Why Can’t I Stop Watching White People Problems?

Akshaya Bhutkar explores her love for mediocre white people problem shows, and how she really can’t give it up.

In the same way that I really should start ignoring messages from fuck boys with bad habits, Gilmore Girls is one of those things that I just can’t seem to drop. Filled with cheesy jokes, sweet clichés that make your heart melt and promises of perfect fantasies coming true, I just can’t seem to stop coming back to the sweet comforts of the mother & daughter duo, taking on the world one espresso at a time.

I’m truly sorry — I know it hurts. I’m still struggling to come to terms with the fact that I’ve binge-watched the series not once or twice but four times. That’s more that 600 hours of the world of Stars Hollow I’ve lost myself in — the utopian Gilmore Girls town that the show is set, where your neighbours pop by to feed your dog and everyone gets married in the local town gazebo.  A macrocosm of what we all want a loving family to be.

It sounds sweet but Gilmore Girls really treats you like a fuck boy. Its appeal is the show’s ability to be a perfect mix of terrible and comforting; that’s something that’s difficult to do, so when it’s done right you can’t help but get hooked.

Coming in as a close second in my ‘Most Annoying Character’s List’ (Tara Webster in Dance Academy is definitely first), Rory’s bookish and innocent demeanour tricks you into skipping over the fact that she’s an infuriating character. I think it was halfway through my second viewing of the entire show when it hit how truly horrendous of a character Rory Gilmore is — she’s mediocre, ungrateful, and the poster-child for white privilege. She has such a limited understanding of the real world that she ruins relationships by being selfish and insensitive, while limiting her own growth as a person.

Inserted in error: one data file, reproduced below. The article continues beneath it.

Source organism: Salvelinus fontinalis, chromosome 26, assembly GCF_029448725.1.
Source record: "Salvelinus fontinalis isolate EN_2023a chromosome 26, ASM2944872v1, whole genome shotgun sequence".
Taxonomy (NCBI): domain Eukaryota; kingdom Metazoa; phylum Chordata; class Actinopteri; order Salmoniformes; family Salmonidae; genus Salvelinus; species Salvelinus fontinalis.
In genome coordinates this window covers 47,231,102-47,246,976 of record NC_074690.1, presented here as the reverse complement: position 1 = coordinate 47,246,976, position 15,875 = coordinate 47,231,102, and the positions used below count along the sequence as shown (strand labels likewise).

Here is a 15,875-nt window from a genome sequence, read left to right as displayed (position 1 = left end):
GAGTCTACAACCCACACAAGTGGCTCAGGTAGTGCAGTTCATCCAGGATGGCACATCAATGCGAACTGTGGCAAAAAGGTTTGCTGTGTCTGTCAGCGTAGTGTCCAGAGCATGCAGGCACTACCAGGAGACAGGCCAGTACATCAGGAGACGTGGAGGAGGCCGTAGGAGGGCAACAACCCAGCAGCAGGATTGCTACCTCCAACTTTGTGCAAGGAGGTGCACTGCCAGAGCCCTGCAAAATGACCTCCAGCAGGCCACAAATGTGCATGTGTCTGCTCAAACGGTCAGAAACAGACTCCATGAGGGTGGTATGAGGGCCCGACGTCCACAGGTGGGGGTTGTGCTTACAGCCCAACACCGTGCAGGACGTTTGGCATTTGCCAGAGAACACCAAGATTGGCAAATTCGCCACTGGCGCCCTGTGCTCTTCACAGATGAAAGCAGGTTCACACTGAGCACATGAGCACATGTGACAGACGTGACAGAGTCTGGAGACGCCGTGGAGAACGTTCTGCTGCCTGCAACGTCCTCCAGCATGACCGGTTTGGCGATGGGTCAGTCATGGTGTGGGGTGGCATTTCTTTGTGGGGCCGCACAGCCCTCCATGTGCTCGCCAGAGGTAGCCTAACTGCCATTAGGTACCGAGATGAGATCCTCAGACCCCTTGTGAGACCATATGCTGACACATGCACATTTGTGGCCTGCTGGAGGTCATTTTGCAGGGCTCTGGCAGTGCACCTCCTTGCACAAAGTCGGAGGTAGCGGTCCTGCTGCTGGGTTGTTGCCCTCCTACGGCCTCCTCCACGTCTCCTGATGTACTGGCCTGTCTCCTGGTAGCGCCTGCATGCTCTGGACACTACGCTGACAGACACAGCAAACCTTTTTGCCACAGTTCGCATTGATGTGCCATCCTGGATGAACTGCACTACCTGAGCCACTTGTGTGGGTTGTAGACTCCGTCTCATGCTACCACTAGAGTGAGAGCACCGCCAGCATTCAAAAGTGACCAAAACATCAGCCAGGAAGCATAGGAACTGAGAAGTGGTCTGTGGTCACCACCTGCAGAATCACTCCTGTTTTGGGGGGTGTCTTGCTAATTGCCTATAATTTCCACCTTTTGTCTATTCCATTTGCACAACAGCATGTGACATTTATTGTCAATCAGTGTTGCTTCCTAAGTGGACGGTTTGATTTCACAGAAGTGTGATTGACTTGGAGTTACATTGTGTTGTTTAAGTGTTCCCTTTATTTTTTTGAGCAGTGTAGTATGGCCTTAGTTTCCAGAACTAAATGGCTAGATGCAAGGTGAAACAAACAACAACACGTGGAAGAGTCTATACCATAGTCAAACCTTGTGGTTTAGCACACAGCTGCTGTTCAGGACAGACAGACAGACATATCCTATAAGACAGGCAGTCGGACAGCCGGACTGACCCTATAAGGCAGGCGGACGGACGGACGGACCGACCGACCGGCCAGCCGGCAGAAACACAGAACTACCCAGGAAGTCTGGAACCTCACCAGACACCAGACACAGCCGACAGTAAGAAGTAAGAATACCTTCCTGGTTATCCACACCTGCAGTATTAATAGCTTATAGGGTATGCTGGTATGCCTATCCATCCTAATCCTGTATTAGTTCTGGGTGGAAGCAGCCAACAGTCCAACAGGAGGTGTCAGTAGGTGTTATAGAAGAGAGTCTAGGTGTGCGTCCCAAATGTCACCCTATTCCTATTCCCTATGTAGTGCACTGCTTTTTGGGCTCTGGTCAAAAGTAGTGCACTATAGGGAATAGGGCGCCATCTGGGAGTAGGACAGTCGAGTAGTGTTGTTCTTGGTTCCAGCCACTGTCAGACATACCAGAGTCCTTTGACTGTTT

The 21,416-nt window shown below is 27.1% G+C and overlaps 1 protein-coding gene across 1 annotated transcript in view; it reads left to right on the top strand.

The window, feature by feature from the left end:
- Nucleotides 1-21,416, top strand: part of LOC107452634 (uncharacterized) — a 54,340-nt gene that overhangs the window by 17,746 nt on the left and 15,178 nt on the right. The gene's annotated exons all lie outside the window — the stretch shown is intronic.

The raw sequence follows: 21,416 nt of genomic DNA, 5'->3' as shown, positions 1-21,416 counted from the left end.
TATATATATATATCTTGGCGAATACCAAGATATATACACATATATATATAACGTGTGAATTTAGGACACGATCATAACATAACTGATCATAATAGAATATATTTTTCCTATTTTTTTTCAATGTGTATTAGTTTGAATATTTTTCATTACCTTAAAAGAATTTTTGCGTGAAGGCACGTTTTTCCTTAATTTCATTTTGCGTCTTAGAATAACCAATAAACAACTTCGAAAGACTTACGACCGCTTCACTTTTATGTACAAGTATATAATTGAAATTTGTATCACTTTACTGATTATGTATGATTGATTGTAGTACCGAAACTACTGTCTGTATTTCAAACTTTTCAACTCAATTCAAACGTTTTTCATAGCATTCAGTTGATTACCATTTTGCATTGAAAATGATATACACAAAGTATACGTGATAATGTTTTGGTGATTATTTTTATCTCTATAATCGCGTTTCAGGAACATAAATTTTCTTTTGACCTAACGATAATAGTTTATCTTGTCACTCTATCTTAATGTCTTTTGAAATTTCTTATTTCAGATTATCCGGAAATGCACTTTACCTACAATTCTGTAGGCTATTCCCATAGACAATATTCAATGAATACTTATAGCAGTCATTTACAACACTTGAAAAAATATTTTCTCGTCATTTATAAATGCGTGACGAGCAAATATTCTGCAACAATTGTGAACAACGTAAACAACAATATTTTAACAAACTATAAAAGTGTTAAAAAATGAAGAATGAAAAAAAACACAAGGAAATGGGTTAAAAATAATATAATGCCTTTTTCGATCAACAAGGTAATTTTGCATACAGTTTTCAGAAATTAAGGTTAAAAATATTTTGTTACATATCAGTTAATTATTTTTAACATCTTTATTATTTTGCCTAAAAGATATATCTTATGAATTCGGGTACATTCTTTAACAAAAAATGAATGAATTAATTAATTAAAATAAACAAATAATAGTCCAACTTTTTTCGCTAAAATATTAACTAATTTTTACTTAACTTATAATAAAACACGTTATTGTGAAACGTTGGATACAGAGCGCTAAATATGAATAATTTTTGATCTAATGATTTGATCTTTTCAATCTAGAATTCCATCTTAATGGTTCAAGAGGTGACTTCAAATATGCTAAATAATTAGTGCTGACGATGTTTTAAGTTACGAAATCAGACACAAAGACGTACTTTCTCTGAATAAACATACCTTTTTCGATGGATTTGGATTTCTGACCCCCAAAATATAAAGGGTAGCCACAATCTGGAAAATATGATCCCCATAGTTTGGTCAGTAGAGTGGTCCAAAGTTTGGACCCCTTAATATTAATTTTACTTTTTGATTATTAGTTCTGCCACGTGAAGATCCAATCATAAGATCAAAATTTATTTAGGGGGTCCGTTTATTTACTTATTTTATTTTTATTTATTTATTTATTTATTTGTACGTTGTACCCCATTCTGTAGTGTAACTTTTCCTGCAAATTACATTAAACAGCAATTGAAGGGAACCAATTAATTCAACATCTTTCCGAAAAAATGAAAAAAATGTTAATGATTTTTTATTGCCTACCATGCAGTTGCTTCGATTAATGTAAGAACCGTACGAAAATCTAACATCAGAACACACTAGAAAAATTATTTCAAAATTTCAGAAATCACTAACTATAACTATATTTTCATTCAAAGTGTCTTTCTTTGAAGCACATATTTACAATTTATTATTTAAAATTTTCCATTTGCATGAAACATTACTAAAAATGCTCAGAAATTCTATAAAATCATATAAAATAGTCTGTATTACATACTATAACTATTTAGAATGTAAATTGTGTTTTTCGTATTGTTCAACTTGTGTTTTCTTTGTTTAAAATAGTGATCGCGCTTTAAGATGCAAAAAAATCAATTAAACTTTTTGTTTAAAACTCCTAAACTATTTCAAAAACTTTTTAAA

In saying all of this, I cry every time I watch Rory graduate high school — she’s still the sweet friend my mother would’ve fawned over and a girl who’s a nerd and still gets to mess around with all the hot boys. A combination you can’t help get invested in and marvel over.

It’s been 17 years since the show debuted and it still continues to get reprimanded about its lack of diversity — a show with a cast that you definitely wouldn’t get away without any repercussions today.  Its minority characters are minimal and written to be caricatures in the show's background, rather than actual people, while the theme song is also dreadful. Laine’s mother, Mrs Kim, is shown as a Tiger Mother stereotype, along with other Koreans who were shown in Stars Hollow as blank stereotypes. Michel, Lorelai’s close Black friend and co-worker, is diminished as a caricature with his French accent. Having an accent in the perfect world of Stars Hollow pretty much means you’re not worthy of being a complex character.

Gilmore Girls is an escape, just like the form of nostalgia you have for sweet nothings from a deep voice in your ear — and the thing about nostalgia is that it’s great at romanticising the good – even mediocre – and washes out all the unpleasant that usually comes with it. As questionable as the show was, the escape into a perfect mother-daughter relationship and a knack for caffeine seemingly never hitting you, no matter what time of the day, Gilmore Girls is wholesome and idyllic, with the mediocre white people problems it represents providing me nothing but ease, comfort and familiarity.

Akshaya Bhutkar is an ex-comms, ex-Vertigo editor & current fashion student at UTS.